“I was really dreading the stoma but trusted Mr Powar totally. The operation was a long one but after a day or two, I was sitting up in a chair and I was able to eat mushed food at first and a bland diet for a month or so. After the stoma was removed and I was given the all-clear, I felt so relieved, and I gradually began to get back to normal.
“I’m very grateful for the care I received at Addenbrooke’s and now volunteer for ACT to do something positive to help others going through the same things as I did. People want to get home as soon as possible after surgery, and the quicker you can get people out of hospital, the more people you can get in to be treated. A surgical robot would really help to speed this process up.”
The majority of patients who develop bowel cancer are over the age of 60, but Mr Powar explains that in recent years there has been an increasing diagnosis of much younger patients.
“It’s not a cancer that receives a lot of attention but it is a very common cancer,” he said. “If you catch it early enough then 90 per cent of patients are alive in five years and cured of their cancer.”
A proportion of patients will require chemotherapy after their surgery and like the other disciplines, robot-assisted surgery will mean they are in the “best shape for further treatment”.
Mr Powar added: “It’s important that we introduce another robot at Addenbrooke’s because we need to be able to have a full range of treatment options available so that we can tailor the treatment to the individual needs of the patient.”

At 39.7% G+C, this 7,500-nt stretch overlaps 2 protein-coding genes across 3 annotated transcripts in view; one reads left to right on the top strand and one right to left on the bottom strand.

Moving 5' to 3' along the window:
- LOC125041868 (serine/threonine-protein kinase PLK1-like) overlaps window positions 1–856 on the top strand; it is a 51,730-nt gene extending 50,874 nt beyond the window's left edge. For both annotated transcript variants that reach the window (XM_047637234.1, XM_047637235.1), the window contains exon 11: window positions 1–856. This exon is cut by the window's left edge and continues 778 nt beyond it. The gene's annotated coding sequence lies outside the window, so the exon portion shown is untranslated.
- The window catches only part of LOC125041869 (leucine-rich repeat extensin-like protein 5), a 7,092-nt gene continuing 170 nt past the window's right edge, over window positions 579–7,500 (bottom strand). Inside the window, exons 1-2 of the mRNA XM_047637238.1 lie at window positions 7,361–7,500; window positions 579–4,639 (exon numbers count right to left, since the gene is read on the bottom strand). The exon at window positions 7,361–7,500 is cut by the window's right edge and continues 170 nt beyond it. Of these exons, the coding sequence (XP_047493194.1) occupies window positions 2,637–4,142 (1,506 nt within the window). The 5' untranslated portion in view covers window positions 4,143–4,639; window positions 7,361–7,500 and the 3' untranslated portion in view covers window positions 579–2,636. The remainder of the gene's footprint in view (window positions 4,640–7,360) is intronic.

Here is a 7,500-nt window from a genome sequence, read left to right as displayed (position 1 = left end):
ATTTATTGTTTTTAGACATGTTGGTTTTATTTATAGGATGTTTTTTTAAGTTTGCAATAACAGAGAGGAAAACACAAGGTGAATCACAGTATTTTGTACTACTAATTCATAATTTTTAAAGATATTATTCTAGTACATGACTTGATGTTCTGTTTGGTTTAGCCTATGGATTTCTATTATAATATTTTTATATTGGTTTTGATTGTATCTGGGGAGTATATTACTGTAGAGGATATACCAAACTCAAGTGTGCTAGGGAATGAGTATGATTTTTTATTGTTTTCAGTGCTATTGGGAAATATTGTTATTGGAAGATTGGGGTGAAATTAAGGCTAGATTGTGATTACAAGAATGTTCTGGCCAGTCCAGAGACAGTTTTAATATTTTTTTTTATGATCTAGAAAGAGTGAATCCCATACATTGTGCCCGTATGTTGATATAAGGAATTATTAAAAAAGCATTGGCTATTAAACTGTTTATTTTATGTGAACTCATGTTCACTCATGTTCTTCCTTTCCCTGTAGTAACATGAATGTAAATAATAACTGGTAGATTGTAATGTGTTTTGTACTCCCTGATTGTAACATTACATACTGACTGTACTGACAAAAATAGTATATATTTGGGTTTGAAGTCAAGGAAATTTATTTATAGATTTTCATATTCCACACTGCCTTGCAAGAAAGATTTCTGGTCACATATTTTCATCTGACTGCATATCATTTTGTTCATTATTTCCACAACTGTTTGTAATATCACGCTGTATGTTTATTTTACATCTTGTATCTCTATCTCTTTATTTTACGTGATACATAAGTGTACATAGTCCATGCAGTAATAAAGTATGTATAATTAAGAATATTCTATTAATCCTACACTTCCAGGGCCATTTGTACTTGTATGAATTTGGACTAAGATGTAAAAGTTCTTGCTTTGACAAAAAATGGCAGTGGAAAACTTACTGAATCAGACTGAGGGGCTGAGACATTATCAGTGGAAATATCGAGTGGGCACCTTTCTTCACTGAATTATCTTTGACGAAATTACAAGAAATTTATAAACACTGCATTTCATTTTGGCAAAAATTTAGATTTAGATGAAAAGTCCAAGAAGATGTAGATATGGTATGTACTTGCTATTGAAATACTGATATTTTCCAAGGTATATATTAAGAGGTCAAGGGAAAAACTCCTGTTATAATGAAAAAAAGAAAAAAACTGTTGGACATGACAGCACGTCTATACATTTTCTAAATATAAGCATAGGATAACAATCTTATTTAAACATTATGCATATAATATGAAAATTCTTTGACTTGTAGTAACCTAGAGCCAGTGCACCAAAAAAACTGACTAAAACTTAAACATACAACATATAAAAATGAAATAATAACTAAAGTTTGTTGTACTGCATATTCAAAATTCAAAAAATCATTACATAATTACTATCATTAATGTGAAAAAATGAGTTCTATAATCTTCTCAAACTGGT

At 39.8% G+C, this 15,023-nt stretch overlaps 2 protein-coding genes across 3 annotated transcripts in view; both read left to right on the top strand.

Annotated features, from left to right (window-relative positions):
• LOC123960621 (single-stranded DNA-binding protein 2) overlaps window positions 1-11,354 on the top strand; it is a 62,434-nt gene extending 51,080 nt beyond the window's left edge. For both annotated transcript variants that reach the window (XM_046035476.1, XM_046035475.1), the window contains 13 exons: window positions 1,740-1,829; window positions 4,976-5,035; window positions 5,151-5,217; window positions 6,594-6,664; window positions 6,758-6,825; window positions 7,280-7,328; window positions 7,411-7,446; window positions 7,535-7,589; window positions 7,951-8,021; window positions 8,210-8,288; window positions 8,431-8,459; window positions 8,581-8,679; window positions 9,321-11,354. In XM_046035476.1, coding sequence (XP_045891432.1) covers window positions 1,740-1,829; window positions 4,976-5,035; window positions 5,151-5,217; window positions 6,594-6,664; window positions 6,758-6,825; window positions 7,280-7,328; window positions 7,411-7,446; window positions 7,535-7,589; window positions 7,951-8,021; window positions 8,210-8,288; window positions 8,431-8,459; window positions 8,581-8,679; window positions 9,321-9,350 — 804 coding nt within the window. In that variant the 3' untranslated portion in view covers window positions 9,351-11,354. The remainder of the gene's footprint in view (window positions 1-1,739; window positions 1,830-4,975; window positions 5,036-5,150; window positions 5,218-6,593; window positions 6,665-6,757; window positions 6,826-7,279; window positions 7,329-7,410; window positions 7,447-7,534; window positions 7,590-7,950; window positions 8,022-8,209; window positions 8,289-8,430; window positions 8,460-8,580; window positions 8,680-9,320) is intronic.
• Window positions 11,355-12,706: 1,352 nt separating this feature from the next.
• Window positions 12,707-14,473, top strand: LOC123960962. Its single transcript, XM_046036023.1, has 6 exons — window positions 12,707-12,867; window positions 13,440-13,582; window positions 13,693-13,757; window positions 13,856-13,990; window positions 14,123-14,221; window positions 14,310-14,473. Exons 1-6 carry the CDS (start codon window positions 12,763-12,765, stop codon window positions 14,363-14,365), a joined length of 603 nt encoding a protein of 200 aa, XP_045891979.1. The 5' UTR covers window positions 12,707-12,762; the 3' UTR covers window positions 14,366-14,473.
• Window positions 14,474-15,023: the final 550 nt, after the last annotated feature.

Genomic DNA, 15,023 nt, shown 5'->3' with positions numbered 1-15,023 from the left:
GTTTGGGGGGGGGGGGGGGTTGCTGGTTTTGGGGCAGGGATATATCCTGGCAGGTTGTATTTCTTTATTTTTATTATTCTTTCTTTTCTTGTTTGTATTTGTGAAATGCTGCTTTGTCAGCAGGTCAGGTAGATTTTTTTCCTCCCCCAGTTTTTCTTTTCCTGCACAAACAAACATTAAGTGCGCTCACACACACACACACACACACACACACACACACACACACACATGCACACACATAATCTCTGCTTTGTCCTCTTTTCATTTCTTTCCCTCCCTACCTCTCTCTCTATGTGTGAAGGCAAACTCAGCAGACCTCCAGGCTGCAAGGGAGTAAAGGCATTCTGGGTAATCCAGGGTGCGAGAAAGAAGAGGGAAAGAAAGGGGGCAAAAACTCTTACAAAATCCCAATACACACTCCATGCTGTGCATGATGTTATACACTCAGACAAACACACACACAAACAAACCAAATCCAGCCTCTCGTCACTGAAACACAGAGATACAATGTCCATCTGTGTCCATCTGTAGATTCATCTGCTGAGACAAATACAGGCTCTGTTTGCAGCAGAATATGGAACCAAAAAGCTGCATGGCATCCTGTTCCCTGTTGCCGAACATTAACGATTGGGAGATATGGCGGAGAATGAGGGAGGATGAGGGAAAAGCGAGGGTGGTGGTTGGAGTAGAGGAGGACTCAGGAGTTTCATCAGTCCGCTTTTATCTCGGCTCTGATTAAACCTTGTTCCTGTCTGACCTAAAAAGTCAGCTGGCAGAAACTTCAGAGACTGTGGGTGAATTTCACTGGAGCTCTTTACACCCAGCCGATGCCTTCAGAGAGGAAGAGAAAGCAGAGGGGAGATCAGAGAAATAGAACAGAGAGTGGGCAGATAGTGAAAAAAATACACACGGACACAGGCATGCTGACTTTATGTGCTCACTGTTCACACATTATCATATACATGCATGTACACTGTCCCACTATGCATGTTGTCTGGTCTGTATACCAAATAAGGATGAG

He added: “It may not be for everyone, just as chemotherapy and other treatments are not for everyone, but if we have these tools in our toolkit then we have the ability to offer the right treatment for each patient.”
Mr Powar said a surgical robot would have a “significant impact on peoples’ lives”.
He said: “We believe that this will be positive, and make a positive impact for patients. The beauty of this robot is that multiple specialities within the hospital will be using it, every day of the week.”
Delivering innovation... the advent of digital surgery
The presence of robots in operating theatres is no longer the preserve of science fiction novels, but an increasing clinical reality.
These evolving technologies have the potential to transform surgical care for thousands
A new surgical robot at Addenbrooke’s would allow the hospital to lead innovation to further deliver the best possible patient care.
“It gives us the ability to be at the forefront of that innovation and improve the operations we offer patients as well,” said Michael Powar, consultant colorectal surgeon.
A new surgical robot would also bring benefits for those innovation partners that Addenbrooke’s works with across Cambridge Biomedical Campus, as it looks forward to treating future patients.
Mr Powar explained: “There’s an interest in digital surgery which is where you harness additional modalities including augmented reality to overlay on your robotic surgical image to tailor the procedure for individual patients. We can work with industry and scientific partners to develop this technology.
“For example, let’s take the MRI scanner image of that patient and overlay it onto the real time operating image, how does that help? We can refine and improve the operations we offer to patients – essentially tailor the approach so that the individual patient benefits from it.”
If you are going to support the appeal with a fundraiser, get in touch at email@example.com. Find out more, donate or fundraise at helpyourhospital.co.uk/robot.